21 June 2008

Obama's Funding Gambit

Originally posted on the American Thinker website.

The day after Sen. Obama announced that he would not take public financing for the general election, part of his overall plan for the general election came into focus. MoveOn-dot-org announced that “it's time to close [their] 527 forever”. The stated reason is their belief that small, individual donations are the way to go in this election. MoveOn endorsed Mr. Obama in February.

There is some fine political maneuvering in this Obama shift away from public financing – which he assured everyone he would take. First and most obvious, Mr. Obama will be able to personally spend as much money as he can pull in, and he has shown the ability to pull in plenty.

With MoveOn leading the way in closing their 527, one can reasonably expect the Obama campaign to gain that money as well. That will end up being a boatload of centralized cash.

And that centralization is important for Mr. Obama. His is a carefully crafted brand that needs protection and preservation. Groups like MoveOn have a history of creating ads that offend Americans of various political stripes. Transferring its ad buying dollars to the Obama campaign, MoveOn also relieves the campaign of worrying about the political impact of another “Gen. Betray-Us” type ad. This, however, may only be a half-measure, as MoveOn’s political action committee has recently aired another “100-years” ad targeting Sen. McCain. Time will tell if MoveOn can be kept on the Obama Campaign’s leash.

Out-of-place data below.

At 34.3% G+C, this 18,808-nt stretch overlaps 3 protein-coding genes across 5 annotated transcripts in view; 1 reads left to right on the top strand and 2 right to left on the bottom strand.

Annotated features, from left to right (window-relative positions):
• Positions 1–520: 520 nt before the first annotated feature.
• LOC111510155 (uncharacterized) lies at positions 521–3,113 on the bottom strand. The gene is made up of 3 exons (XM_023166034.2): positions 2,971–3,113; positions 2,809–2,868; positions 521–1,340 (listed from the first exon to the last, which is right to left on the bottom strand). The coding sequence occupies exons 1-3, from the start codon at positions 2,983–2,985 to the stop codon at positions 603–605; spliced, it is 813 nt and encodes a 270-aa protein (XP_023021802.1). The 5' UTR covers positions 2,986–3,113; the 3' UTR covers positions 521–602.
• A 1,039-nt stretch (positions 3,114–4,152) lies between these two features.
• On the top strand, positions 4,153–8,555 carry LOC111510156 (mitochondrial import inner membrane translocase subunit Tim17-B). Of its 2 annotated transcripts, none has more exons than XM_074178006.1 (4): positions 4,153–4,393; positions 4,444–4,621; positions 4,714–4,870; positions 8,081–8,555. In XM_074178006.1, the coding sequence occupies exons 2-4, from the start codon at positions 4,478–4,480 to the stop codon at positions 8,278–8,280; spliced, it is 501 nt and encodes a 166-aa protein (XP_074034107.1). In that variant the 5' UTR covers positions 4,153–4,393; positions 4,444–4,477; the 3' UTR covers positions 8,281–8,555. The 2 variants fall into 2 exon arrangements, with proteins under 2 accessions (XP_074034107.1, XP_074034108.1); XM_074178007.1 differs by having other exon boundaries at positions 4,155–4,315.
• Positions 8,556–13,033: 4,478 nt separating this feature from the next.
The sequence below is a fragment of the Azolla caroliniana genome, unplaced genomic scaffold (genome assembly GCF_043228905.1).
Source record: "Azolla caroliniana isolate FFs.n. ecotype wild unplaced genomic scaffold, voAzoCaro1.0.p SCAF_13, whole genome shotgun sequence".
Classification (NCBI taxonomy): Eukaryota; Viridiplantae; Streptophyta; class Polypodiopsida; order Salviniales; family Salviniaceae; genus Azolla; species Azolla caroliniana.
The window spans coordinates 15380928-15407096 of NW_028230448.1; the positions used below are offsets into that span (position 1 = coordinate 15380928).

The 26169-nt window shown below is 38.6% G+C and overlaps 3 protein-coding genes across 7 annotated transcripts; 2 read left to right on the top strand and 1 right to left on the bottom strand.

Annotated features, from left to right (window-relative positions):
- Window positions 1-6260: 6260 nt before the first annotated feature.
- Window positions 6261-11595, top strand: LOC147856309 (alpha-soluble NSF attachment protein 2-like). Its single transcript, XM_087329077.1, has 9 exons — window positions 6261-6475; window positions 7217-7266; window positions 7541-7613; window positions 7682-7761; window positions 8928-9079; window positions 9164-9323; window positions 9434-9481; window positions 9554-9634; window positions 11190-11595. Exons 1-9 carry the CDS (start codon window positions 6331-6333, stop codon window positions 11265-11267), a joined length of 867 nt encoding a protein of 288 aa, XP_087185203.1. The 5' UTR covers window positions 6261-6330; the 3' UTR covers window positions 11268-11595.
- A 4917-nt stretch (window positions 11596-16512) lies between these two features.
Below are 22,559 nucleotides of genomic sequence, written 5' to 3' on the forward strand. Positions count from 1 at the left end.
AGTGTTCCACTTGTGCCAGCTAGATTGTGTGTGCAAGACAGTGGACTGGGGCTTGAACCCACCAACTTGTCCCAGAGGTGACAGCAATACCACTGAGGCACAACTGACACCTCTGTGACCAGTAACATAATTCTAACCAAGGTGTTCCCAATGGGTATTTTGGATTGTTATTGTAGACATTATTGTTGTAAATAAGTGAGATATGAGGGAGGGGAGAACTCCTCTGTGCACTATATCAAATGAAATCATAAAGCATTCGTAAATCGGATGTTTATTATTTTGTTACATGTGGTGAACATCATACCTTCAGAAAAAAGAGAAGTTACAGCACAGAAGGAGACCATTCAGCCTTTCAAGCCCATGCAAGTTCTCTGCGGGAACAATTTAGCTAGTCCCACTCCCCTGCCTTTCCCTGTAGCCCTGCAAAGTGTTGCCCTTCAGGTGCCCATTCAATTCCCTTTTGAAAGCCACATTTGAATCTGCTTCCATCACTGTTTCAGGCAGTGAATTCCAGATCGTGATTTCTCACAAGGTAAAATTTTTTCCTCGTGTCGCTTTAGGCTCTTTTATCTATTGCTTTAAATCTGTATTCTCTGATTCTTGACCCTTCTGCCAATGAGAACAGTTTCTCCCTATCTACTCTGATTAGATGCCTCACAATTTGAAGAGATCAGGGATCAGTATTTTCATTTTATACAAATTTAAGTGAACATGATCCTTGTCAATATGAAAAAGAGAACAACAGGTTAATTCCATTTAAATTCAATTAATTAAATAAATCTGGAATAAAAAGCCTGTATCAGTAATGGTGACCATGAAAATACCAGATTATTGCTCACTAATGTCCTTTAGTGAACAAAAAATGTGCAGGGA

Lastly, and most importantly, MoveOn is one of the more readily recognized political “not-for-profit” groups anywhere on the political continuum. If they chose, surely in consultation with the Obama campaign, to close their 527 shop, then Mr. Obama can more realistically refer to 527’s in a one-sided manner. Ironically, from Mr. Obama’s newly discovered paradigm, 527 groups become a tactic of “old Washington” – though they are a rather recent creation of McCain-Feingold.

So once again, Mr. Obama will attempt to have his cake (and the cake of others), eat it, too. He’ll attempt to demonstrate just how well centralized control and execution can propel a brand name – his own. He is creating a political safe zone for his brand, his campaign. What’s more, he has the audacity to sell the spin that his opposition is forcing him into this situation, thus deflecting blame onto his opponent. Time will tell if Mr. Obama’s spin sticks and if his centrally controlled bubble can hold together until after the general election.

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